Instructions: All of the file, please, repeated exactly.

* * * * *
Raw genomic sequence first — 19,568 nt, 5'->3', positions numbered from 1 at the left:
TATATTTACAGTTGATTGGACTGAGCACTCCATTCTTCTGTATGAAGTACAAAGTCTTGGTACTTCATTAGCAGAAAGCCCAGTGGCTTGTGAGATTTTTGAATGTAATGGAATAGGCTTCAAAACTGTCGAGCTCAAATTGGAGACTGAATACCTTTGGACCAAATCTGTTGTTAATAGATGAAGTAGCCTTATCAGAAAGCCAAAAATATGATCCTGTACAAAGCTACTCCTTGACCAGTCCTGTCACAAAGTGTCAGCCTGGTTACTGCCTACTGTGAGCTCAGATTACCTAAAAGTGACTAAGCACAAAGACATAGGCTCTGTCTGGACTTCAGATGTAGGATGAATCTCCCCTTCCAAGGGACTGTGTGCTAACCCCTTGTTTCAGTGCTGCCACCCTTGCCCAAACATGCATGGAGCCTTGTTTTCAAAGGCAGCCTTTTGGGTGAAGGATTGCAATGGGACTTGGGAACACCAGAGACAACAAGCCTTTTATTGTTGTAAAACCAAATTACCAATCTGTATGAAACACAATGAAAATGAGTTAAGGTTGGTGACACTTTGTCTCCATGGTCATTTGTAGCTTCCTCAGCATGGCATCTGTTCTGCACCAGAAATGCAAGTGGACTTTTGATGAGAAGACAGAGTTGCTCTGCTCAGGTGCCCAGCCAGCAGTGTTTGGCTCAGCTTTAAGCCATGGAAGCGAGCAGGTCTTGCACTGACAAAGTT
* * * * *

Raw genomic sequence first — 19,568 nt, 5'->3', positions numbered from 1 at the left:
TATATTTACAGTTGATTGGACTGAGCACTCCATTCTTCTGTATGAAGTACAAAGTCTTGGTACTTCATTAGCAGAAAGCCCAGTGGCTTGTGAGATTTTTGAATGTAATGGAATAGGCTTCAAAACTGTCGAGCTCAAATTGGAGACTGAATACCTTTGGACCAAATCTGTTGTTAATAGATGAAGTAGCCTTATCAGAAAGCCAAAAATATGATCCTGTACAAAGCTACTCCTTGACCAGTCCTGTCACAAAGTGTCAGCCTGGTTACTGCCTACTGTGAGCTCAGATTACCTAAAAGTGACTAAGCACAAAGACATAGGCTCTGTCTGGACTTCAGATGTAGGATGAATCTCCCCTTCCAAGGGACTGTGTGCTAACCCCTTGTTTCAGTGCTGCCACCCTTGCCCAAACATGCATGGAGCCTTGTTTTCAAAGGCAGCCTTTTGGGTGAAGGATTGCAATGGGACTTGGGAACACCAGAGACAACAAGCCTTTTATTGTTGTAAAACCAAATTACCAATCTGTATGAAACACAATGAAAATGAGTTAAGGTTGGTGACACTTTGTCTCCATGGTCATTTGTAGCTTCCTCAGCATGGCATCTGTTCTGCACCAGAAATGCAAGTGGACTTTTGATGAGAAGACAGAGTTGCTCTGCTCAGGTGCCCAGCCAGCAGTGTTTGGCTCAGCTTTAAGCCATGGAAGCGAGCAGGTCTTGCACTGACAAAGTT